Monday, February 19, 2007

India's Acquisition Spree From Steel To Roses

Recently, India proved that it has the nerves of steel by acquiring two steel giants of Europe - Arcelor and Corus to become the world's No. 1(Mittal-Arcelor) and No. 5(Tata-Corus) manufacturers .There might be a mistaken impression among some quarters that its most acquisitions have been made for manufacturing or services.
It all changed after I read a news report on St. Valentine's Day that a firm in Bangalore is negotiating with a Dutch flower company Sher - the biggest in the world for acquisition. Incidentally, it seems 40% of annual rose sales takes place on this occasion alone. It may be too early to speculate whether India will be catapulted to become the world's biggest grower of flowers; but already it is being reckoned as a flower power with exports touching $678 million which is expected to cross $1 billion by 2010.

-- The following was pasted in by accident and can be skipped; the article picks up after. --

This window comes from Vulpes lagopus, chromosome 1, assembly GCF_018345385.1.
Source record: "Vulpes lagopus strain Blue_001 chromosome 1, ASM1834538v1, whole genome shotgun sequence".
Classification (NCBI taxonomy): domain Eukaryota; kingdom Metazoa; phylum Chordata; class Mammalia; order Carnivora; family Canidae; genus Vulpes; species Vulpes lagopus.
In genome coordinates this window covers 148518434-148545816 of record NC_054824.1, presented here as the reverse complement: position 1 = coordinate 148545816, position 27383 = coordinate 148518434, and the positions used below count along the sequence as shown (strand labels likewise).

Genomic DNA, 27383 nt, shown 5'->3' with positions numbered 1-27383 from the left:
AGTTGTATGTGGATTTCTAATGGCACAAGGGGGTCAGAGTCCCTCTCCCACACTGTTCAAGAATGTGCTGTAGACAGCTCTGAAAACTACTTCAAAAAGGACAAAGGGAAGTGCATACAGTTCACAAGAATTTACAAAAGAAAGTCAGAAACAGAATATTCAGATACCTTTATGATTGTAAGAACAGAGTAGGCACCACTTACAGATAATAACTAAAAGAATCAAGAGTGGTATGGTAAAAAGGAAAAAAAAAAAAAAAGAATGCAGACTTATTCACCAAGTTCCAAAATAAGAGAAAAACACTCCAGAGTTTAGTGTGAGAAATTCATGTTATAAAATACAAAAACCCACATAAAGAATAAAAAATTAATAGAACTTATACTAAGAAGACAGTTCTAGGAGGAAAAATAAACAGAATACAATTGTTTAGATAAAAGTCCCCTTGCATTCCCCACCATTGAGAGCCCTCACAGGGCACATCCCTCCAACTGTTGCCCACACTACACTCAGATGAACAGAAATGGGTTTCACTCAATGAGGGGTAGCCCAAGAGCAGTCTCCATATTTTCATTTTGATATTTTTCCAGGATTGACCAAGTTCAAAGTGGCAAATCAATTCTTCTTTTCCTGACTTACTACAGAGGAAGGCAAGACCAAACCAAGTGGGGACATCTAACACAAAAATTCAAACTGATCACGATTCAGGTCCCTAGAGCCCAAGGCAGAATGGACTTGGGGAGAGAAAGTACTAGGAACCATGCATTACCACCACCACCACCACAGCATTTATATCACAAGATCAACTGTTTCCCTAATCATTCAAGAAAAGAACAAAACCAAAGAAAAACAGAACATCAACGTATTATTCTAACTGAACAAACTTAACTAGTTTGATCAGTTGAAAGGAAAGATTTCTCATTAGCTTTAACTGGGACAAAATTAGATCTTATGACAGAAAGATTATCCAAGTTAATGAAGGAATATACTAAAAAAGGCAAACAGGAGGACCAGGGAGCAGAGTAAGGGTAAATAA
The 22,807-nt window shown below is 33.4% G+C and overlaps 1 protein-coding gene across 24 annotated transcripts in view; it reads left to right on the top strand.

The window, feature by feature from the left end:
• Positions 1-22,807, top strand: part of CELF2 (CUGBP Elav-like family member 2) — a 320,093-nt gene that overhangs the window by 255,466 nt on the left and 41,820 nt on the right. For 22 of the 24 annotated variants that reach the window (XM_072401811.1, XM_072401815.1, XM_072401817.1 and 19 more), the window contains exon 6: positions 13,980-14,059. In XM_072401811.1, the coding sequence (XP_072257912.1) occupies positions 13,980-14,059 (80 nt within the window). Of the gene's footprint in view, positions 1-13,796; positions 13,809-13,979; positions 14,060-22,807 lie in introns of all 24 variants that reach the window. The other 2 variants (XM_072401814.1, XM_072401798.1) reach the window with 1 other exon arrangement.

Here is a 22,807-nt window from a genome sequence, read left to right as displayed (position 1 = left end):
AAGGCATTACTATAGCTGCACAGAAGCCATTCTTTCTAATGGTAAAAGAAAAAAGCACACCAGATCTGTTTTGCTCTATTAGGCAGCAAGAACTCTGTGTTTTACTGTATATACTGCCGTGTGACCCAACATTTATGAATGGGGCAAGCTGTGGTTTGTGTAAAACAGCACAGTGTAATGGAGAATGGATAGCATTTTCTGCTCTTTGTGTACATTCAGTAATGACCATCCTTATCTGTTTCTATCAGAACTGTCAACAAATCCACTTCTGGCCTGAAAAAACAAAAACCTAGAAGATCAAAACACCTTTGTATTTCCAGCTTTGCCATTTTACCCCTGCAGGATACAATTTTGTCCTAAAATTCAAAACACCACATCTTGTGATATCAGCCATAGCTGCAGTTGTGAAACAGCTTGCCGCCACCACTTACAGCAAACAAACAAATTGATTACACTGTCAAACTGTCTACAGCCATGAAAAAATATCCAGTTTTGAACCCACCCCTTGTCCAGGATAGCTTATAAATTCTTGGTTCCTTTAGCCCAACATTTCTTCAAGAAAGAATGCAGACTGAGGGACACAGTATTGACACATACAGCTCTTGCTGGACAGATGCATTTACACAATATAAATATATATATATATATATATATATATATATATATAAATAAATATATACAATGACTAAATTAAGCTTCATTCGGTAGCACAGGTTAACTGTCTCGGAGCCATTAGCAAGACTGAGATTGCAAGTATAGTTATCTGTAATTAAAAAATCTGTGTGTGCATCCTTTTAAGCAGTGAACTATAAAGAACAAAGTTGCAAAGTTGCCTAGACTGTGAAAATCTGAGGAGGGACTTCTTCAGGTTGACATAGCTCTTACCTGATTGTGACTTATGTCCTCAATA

Adding such feathers to India's cap would be truly admirable if one does not read daily about farmers' unabated suicides and grim struggles of tens of thousands of farmers. The stark reality is that even agriculture is not free of infrastructure weaknesses which have been impeding growth of manufacturing sector. Power has been a laggard for decades although other sectors have been scaling new heights.
Not surprisingly, the noted business school KnowledgeAtWharton and a consulting firm The Boston Consulting Group have said in a new study "India is on its way to becoming world-class manufacturer due to changing environment but poor infrastructure, bureaucratic red tape and restrictive labour laws have kept India's manufacturing a backwater while its services have become red-hot'.
'Sher' means tiger in Hindi and to capture big tigers including the Dutch one, India must firstly have power - to light homes, run factories, turn pumps and also to make roses bloom brilliantly.
Is it not?

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